The recent slew of new models from its much larger neighbour, Triumph, has perhaps overshadowed the consistent but less-touted success story that is Norton. Located just 20 miles away from John Bloor’s two-wheeled Hinckley HQ, Castle Donington-based Norton has now secured British government funding to underpin its ongoing growth, and to reflect that has now added a second model to its range which isn’t being built only as a limited-edition product, as was the Domiracer 961 it’s derived from.
It’s now getting on for eight years since since Norton proprietor Stuart Garner, 47, acquired the rights to the historic British marque in October 2008 from its previous American owner, Boston financier Olly Curme, obtaining with it the prototype Commando 961 streetbike which Curme had commissioned from the USA’s No.1 twin-cylinder Norton guru, Oregon-based Kenny Dreer. Since then, heaps of hard graft entailing long hours, a good bit of risk taking, and several major changes in strategy have put the born-again Norton Motorcycles firm back on the map, with what Garner says is ‘getting on for 2000 motorcycles’ so far built and delivered to owners around the world, including as far afield as Japan, the USA, Canada and Australia.
Until now, these have predominantly consisted of the twin-shock Commando 961 retro roadster in Café Racer, SF or Sport guise, which is essentially Dreer’s prototype as subsequently productionised in the UK. But after the sold-out success of the first limited-edition variant on the firm’s existing air-cooled parallel-twin theme, the raucous, raw-edged Norton Domiracer with special monoshock frame which debuted in 2014 and whose production run of 50 bikes with open megaphone exhausts was spoken for within just one week at a price of GBP 24,000 (` 23 lakh), Garner and its creator Simon Skinner, 42, Norton’s head of design, decided to build something that was, well, NOT completely different.
That bike was the Dominator SS, an only nominally less extreme version of the Domiracer of which a total of 200 examples were built in 2015 — just 50 of them for Norton’s UK home market. This once again attracted orders at the same GBP 24 grand sticker price as the Domiracer, complete with the same shapely, costly, hand-made 20.5-litre aluminium fuel tank, but a silenced exhaust which could be replaced by the open meggas as a paid-for option. With this model — which revived one of the most significant names in Norton’s back catalogue — now also sold out, Norton has therefore commenced manufacture of the series production monoshock Dominator selling for GBP 19,950 (Rs 19.17 lakh) as step two in its model lineup, alongside the twin-shock Commando, and in doing so has essentially brought the Domiracer to its street range, examples of which are fetching upwards of GBP 44,000 (Rs 42.28 lakh) on eBay — for twice as much as its original list price. That’s a nice little earner!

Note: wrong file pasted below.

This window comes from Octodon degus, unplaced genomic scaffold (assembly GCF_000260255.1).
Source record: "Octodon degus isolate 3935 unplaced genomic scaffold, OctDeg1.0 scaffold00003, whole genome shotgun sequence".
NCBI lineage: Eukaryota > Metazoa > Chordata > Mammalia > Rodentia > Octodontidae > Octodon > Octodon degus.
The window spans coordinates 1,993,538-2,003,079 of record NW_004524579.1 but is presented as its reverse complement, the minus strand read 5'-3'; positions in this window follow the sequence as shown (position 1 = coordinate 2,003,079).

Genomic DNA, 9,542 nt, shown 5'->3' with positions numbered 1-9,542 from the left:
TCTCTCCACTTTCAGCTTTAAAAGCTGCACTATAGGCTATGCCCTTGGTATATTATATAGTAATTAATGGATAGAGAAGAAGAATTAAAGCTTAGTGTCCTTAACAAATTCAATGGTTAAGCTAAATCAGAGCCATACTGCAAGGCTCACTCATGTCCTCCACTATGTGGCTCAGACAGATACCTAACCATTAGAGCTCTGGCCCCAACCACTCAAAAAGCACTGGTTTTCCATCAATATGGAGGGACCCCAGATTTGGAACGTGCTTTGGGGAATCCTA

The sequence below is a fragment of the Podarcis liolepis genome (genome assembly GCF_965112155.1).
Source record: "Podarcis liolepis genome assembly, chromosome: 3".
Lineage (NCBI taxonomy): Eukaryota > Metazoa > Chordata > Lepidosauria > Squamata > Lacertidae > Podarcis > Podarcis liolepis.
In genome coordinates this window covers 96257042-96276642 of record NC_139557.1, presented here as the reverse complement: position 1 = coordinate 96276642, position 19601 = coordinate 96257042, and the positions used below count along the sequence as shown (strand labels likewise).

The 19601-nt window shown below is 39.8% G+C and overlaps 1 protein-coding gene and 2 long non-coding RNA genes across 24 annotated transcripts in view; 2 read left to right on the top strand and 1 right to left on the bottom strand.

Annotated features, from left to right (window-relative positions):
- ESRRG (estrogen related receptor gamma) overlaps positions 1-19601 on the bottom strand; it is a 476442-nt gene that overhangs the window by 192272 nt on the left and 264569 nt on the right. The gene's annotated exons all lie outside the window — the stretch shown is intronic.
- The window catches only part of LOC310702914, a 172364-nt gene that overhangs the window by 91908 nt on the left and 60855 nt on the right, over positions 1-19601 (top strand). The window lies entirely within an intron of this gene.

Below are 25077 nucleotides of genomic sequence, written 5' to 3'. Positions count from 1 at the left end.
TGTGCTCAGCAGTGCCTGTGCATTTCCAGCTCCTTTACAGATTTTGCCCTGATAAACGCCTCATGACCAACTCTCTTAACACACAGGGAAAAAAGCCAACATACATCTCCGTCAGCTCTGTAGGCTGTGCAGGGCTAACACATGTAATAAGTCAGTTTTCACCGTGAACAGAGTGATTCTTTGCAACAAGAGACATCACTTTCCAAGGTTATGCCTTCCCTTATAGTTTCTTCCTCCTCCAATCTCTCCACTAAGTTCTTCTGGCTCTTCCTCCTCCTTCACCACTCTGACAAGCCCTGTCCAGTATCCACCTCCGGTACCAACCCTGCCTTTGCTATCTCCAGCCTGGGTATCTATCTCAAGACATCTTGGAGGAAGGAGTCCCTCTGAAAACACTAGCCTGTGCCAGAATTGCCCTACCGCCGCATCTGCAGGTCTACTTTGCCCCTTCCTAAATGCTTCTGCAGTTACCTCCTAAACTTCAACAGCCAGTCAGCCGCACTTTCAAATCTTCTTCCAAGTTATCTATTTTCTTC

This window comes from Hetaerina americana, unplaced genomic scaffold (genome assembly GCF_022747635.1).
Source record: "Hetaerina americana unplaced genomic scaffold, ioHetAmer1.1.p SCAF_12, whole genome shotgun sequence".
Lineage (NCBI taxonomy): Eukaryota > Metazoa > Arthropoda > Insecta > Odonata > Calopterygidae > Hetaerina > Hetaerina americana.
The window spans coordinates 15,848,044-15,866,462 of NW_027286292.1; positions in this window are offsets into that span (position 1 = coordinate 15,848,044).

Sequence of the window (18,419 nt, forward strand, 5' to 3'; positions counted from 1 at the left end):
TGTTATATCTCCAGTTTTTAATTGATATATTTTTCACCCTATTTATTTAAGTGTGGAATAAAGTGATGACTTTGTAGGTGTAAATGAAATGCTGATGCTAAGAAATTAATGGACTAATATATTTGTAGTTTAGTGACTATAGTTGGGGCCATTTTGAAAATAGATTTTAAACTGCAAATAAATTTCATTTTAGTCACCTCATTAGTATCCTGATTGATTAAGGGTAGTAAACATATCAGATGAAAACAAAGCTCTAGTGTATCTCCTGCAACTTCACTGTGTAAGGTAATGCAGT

The new Dominator represents a café racer for the modern era, that’s quite a bit more civilised than the Domiracer it’s derived from. It still has the same bulldog look that Skinner aimed for in designing its predecessor, with plenty of aggressive attitude by having the front pushed down and the rear lifted, to create a butch-looking stance. To create what, in spite of his insistence that it’s not a retro bike, is indubitably a modern-day version of the Dominators which flew the Norton flag in Swingin’ Sixties street dust-ups at the Ace Café, the Busy Bee and the like, Skinner has designed a revised version of the stock Commando’s chrome-moly tubular steel duplex cradle frame, still with a fabricated backbone doubling as the oil tank for the dry-sump OHV pushrod motor, but with strong overtones of the original Model 88 Dominator’s cutdown Manx Featherbed frame.